Two mirror-image manikins, one dressed in a blue Victorian gown, the other covered in a mélange of purple tassels, stand freeze-framed, suspended in time. Each woman has one arm drawn in front of her chest in defence, ‘or to give you a backhand’ laughs their creator, young South African artist Mary Sibande.
The two costumed manikins form an imposing installation. They stand on a raised stage, surrounded by an abstract scene of hanging purple objects. The resulting tableau, A Reversed Retrogress (2013), will be the final thing you see in the British Museum’s landmark winter exhibition, ‘South Africa: The Art of a Nation’, opening 27 October. Sibande’s manikins are an arresting part of what promises to be an edifying survey. The exhibition comes hot on the heels of a record-breaking South African art sale at Bonhams London in September, and Somerset House’s more recent 1:54 Contemporary African Art Fair, where South African art was well represented by AFRONOVA (Johannesburg) and Barnard Gallery (Cape Town). As this increased UK attention suggests, the popularity of South African art overseas is growing. Sibande’s sculptural mise-en-scène, positioned pride of place in the British Museum, is at the very forefront.
‘The concept behind this installation started a few years ago,’ Sibande explains. ‘I wanted to pay homage to the women in my family who were all maids. When you look at the history of South Africa, women didn’t have a choice. They were discriminated against, firstly because they were women, and secondly because they were black.’
Representing black, South African women manifests itself throughout Sibande’s decade-long practice in the form of her alter ego, ‘Sophie’. Although never seen before in the UK, ‘Sophie’ has featured in a number of displays: at the 2011 Venice Biennale, in Paris Photo the same year, and in a host of African and European exhibitions, including an artistic residency in 2013 at the MAC/VAL Museum of Modern Art in France. ‘Sophie is inspired by my great grandmother,’ Sibande explains. ‘Her masters couldn’t be bothered to learn her African names, so they just called her “Elsie”. During apartheid, it was compulsory for a black child to have a Christian name, hence my name, “Mary”. “Sophie” was born from this law, as a way for me to stop this story from going stale.’
In A Reversed Retrogress, as in many of Sibande’s works, Sophie undergoes a transformation, shaking free from the shackles of her traditional garb and stepping into the wild fashions of her imagination. We travel with Sophie, witnessing the struggles this journey entails. ‘That’s why these two figures are in a violent stance,’ Sibande explains. ‘Change is a violent process.’
Sophie’s dream world is a strange and beautiful place. Sibande wanted to be a fashion designer growing up and was a keen reader of international style magazines which, she tells me, ‘all came from overseas’. Suspended above the manikins’ head is a chandelier of sculptural blobs, reminiscent of Louise Bourgeois’ hanging fabric sculptures from 1996, or John Galliano’s 1990s fantasy couture. Sibande refers to these sculptural elements as ‘teddy bears’, ‘embryos’ and ‘non-winged ceiling beings’. Made from the same royal purple as the dress, these stuffed objects flock around the manikin’s head, giving an aura of familial protection. ‘They’re her army. They go with her everywhere. In a way, they’re like her babies, but it’s almost as if they’ve given birth to her. That’s the whole point of my art – it’s about progress, but about moving forward in a backwards way.’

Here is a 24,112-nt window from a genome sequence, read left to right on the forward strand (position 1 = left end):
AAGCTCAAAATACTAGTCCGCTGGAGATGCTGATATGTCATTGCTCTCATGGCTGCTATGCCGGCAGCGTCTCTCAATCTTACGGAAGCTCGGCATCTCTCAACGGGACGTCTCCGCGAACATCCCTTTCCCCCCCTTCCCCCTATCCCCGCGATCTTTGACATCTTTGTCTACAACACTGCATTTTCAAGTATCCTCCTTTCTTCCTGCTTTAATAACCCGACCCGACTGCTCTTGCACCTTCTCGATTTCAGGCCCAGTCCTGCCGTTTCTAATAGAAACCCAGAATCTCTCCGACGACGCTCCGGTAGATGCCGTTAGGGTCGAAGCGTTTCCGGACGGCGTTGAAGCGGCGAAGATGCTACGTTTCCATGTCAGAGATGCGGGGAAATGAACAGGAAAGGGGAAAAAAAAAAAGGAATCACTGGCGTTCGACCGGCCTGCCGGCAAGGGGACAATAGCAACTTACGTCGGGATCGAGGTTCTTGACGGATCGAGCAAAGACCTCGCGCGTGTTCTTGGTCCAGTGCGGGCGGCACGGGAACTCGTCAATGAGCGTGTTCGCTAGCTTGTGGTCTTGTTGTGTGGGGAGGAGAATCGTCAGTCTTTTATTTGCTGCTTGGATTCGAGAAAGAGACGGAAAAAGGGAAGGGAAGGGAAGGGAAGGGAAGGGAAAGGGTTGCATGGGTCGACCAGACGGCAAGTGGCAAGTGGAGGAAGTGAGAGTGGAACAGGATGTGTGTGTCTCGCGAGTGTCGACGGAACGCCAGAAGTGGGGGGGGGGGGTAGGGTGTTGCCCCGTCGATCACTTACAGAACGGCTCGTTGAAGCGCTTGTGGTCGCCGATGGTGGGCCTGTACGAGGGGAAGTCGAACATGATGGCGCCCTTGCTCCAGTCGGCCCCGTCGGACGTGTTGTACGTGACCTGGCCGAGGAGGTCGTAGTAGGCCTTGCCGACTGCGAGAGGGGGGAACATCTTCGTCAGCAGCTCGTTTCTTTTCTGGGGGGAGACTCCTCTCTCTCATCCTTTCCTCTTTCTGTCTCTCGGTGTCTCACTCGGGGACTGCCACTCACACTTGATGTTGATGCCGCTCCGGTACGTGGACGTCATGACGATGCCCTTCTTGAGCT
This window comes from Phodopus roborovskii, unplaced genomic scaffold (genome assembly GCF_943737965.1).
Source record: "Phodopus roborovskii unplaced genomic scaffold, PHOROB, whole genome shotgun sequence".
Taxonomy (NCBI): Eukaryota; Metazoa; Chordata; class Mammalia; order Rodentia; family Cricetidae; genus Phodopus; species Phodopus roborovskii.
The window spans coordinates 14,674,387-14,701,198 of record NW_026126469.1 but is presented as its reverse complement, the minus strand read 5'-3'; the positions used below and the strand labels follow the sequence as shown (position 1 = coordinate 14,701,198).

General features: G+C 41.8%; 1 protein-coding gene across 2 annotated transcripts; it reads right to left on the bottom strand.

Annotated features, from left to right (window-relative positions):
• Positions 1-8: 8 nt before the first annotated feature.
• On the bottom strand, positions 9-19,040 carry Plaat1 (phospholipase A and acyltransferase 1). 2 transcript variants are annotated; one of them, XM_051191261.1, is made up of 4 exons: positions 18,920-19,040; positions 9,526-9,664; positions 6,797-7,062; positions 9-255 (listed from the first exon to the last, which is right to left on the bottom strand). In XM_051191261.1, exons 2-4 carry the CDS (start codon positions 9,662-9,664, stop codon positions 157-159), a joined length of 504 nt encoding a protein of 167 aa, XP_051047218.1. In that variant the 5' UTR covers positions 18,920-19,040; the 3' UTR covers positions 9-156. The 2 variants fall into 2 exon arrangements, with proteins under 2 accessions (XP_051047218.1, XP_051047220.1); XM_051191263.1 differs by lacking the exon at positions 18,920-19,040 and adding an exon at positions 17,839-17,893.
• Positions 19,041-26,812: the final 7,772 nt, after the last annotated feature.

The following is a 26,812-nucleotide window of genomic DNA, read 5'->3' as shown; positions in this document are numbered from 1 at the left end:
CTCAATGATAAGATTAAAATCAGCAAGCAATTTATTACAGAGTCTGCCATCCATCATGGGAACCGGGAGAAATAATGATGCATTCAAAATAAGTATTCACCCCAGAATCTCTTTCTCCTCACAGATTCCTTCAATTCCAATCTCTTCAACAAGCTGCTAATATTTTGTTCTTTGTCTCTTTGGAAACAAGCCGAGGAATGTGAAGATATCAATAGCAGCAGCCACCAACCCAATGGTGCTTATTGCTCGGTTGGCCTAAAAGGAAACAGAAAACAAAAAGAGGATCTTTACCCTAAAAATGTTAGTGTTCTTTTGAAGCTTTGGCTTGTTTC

This idea of the slow slog of progress speaks to Sibande’s use of the colour purple, which references the anti-apartheid protesters who marched on parliament in September 1989, in what is today known as ‘The Purple March’. The protestors staged a peaceful sit-in following declarations that the march was illegal; in reaction, the police sprayed the thousands of Mass Democratic Movement supporters with purple dye using a large water cannon, making them immediately recognisable and easier to arrest at a later time.
Sibande explains how these harrowing events have etched themselves into the country’s artistic narrative. ‘South African artists have a lot of content to dismantle. We ask ourselves, “Why did apartheid happen? Where am I after apartheid? What does it mean to be a black woman in South Africa today?” These questions become bricks in a house that artists build around themselves.’
This line of questioning has produced a rich tradition of contemporary art, and Sibande counts contemporaries such as Tracey Rose and Nicholas Hlobo as key inspirations. With help from blue-chip South African galleries like Stevenson, Goodman, and MOMO (who represent Sibande), the global audience is engaging ever more with these pioneering artists. MOMO’s mission statement uses the word ‘international’ five times; Goodman Gallery are marking their 50th anniversary with a major international conference in November, in association with a string of renowned American institutions. As Sibande puts it, ‘these galleries are part of the global narrative – and global economy.’
Despite this, each gallery’s raison d’etre remains the South African story. Sibande’s work often has an intensely personal narrative at its heart, but it’s also one that skillfully references South Africa’s wider history. Hers is a story of feminism, fashion and rebellion – a family tale that Sibande traces back to her great grandmother – but into which can be read a globally relevant, painful truth. But Sibande’s work also represents hope. ‘I’m trying to tell a sad story in a happy way,’ the artist concludes, turning her attention towards the installation. ‘You might see these two women as fighting, but they’re also dancing. It is a celebration.’
‘South Africa: The Art of a Nation’ is at the British Museum, London, from 27 October–26 February 2017.
‘She changed how we encounter sculpture’ – remembering Phyllida Barlow (1944–2023)